BCPL Begat B
Ken Thompson wanted to convert BCPL to run on the PDP-7. While BCPL had a “small compiler”, it was still four times larger than the minimum working memory of the PDP-7, 16 kb to 4 kb. So Thompson needed to create a new, more minimal language. He also personally, aesthetically, wanted to minimize the number of characters in source code. This ended up being the biggest factor in B’s design. That’s why we have, for example,
Once you get rid of named global memory addresses, BCPL always uses
= for initialization and
:= for reassignment. Thompson decided to merge these into a single token for all forms of assignment, and picked
= because it’s shorter. However, this makes determining the use ambiguous: if
x was already declared, is
x = y an assignment or an equality check? And there are some cases where it’s supposed to be both! He added a new token,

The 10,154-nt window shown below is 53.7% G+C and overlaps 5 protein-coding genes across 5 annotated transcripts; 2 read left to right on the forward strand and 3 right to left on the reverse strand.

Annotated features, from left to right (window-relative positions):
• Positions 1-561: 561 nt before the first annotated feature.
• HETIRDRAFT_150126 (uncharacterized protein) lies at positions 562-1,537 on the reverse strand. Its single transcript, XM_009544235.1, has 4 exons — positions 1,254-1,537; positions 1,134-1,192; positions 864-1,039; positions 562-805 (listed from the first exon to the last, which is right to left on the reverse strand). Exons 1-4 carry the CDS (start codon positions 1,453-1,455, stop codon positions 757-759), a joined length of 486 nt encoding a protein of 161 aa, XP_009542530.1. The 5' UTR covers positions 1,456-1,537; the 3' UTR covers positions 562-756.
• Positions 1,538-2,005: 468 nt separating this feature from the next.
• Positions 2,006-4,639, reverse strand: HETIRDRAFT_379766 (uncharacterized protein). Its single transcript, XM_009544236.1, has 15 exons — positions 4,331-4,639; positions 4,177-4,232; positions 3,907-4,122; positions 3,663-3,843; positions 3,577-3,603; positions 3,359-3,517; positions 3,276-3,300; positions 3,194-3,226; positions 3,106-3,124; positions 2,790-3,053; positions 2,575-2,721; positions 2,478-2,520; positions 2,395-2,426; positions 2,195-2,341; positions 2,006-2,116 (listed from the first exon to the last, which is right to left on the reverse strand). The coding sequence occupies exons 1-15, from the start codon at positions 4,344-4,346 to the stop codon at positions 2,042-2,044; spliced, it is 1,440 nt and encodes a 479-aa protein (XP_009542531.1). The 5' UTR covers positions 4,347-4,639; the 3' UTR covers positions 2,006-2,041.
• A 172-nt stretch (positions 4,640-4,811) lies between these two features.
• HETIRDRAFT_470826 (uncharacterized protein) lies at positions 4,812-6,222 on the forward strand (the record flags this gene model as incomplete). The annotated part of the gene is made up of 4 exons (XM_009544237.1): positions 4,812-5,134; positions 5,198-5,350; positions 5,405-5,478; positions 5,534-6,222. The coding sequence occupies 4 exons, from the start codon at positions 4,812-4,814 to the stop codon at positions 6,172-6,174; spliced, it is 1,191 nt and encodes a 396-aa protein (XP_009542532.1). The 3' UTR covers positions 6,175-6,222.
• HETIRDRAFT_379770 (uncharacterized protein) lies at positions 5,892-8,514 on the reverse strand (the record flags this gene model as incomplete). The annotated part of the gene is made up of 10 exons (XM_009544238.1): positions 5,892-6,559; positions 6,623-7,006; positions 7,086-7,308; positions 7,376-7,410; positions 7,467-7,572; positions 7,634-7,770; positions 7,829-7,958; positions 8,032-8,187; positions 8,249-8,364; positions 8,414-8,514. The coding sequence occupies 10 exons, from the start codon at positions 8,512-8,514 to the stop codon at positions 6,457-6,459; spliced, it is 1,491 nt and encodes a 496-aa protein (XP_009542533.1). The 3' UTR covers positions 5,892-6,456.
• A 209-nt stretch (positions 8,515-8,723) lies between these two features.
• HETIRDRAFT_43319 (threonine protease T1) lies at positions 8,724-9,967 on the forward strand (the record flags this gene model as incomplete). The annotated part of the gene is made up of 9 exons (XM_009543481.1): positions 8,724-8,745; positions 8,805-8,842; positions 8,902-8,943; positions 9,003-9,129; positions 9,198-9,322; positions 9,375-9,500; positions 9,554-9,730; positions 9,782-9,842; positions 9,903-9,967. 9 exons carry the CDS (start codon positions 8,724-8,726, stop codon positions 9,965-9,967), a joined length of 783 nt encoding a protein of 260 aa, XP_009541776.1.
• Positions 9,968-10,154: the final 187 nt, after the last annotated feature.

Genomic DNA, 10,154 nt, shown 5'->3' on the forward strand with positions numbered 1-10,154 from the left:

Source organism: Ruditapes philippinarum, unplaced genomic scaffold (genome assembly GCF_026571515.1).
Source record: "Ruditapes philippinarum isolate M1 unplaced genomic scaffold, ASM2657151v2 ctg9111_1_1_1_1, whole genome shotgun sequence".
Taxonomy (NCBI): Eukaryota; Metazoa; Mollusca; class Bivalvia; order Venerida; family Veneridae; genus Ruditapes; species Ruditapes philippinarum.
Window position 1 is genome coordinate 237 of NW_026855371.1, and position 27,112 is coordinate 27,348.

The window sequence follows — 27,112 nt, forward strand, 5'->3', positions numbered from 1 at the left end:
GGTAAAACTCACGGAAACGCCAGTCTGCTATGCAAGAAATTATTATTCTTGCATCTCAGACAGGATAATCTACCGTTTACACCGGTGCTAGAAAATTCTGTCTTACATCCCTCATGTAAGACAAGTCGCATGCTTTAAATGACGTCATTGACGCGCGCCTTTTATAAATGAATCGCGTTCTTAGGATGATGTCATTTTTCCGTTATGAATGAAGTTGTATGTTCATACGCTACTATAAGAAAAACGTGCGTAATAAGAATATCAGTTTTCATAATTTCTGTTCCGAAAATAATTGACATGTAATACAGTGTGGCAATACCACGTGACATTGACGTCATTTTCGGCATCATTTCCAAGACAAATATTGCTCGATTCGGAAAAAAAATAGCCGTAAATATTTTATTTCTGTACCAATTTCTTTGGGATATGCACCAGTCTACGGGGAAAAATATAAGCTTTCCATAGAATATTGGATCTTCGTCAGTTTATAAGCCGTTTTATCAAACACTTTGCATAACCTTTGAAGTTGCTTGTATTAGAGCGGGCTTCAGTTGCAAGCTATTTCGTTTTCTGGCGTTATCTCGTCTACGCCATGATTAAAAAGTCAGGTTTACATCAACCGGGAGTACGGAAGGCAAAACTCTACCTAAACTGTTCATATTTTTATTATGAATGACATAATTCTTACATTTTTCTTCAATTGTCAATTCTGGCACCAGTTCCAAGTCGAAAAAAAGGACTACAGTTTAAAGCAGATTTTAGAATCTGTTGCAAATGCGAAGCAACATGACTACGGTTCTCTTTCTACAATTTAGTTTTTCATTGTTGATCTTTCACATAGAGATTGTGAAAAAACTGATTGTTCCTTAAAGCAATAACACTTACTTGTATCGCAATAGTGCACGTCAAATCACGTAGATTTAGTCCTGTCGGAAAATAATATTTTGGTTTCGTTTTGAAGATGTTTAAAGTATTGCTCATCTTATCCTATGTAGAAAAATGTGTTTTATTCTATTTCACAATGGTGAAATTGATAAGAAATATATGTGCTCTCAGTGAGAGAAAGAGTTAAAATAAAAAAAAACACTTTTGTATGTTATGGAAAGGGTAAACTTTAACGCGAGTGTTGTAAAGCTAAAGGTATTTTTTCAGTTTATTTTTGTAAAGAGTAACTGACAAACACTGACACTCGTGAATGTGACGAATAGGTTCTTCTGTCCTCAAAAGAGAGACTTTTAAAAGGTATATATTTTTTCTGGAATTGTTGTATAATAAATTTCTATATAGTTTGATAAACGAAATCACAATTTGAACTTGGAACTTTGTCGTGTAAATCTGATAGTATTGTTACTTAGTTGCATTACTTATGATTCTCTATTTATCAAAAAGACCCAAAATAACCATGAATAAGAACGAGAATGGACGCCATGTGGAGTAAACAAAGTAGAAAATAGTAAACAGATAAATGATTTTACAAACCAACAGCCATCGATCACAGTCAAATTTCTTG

==, as the sole form of “equal to”. As Thompson put it:
Since assignment is about twice as frequent as equality testing in typical programs, it’s appropriate that the operator be half as long.
Thompson (joined by Dennis Ritchie) released the first version of B around 1969. In the time between the two Ole Dahl and Kristen Nygaard invented Simula 67, the first OOP language. Simula follows ALGOL conventions of strictly-separate initialization and reassignment steps. Alan Kay also started work on smalltalk around this time, which adds blocks but follows the same syntax. So even up until 1971 or so most new languages were using
:= for assignment.
B Begat C
…and the rest is history.